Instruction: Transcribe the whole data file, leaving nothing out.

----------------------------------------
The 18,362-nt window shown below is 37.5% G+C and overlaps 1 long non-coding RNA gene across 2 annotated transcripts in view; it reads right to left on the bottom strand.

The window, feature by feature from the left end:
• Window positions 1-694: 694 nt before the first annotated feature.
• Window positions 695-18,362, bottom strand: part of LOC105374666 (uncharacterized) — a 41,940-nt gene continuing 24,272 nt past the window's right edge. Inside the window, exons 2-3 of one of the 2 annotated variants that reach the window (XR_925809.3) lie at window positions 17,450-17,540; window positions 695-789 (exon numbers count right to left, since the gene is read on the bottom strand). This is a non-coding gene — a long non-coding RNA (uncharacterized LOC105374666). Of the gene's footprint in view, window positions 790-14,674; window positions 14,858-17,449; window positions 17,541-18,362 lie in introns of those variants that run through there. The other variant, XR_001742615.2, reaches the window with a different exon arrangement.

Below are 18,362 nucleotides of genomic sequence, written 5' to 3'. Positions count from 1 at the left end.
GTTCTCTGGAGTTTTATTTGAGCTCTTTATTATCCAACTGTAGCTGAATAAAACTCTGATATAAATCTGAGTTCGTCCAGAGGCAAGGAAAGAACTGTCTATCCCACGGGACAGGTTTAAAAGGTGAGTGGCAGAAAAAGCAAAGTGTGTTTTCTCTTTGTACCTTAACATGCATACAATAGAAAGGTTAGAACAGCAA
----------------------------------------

The 18,362-nt window shown below is 37.5% G+C and overlaps 1 long non-coding RNA gene across 2 annotated transcripts in view; it reads right to left on the bottom strand.

The window, feature by feature from the left end:
• Window positions 1-694: 694 nt before the first annotated feature.
• Window positions 695-18,362, bottom strand: part of LOC105374666 (uncharacterized) — a 41,940-nt gene continuing 24,272 nt past the window's right edge. Inside the window, exons 2-3 of one of the 2 annotated variants that reach the window (XR_925809.3) lie at window positions 17,450-17,540; window positions 695-789 (exon numbers count right to left, since the gene is read on the bottom strand). This is a non-coding gene — a long non-coding RNA (uncharacterized LOC105374666). Of the gene's footprint in view, window positions 790-14,674; window positions 14,858-17,449; window positions 17,541-18,362 lie in introns of those variants that run through there. The other variant, XR_001742615.2, reaches the window with a different exon arrangement.

Below are 18,362 nucleotides of genomic sequence, written 5' to 3'. Positions count from 1 at the left end.
GTTCTCTGGAGTTTTATTTGAGCTCTTTATTATCCAACTGTAGCTGAATAAAACTCTGATATAAATCTGAGTTCGTCCAGAGGCAAGGAAAGAACTGTCTATCCCACGGGACAGGTTTAAAAGGTGAGTGGCAGAAAAAGCAAAGTGTGTTTTCTCTTTGTACCTTAACATGCATACAATAGAAAGGTTAGAACAGCAA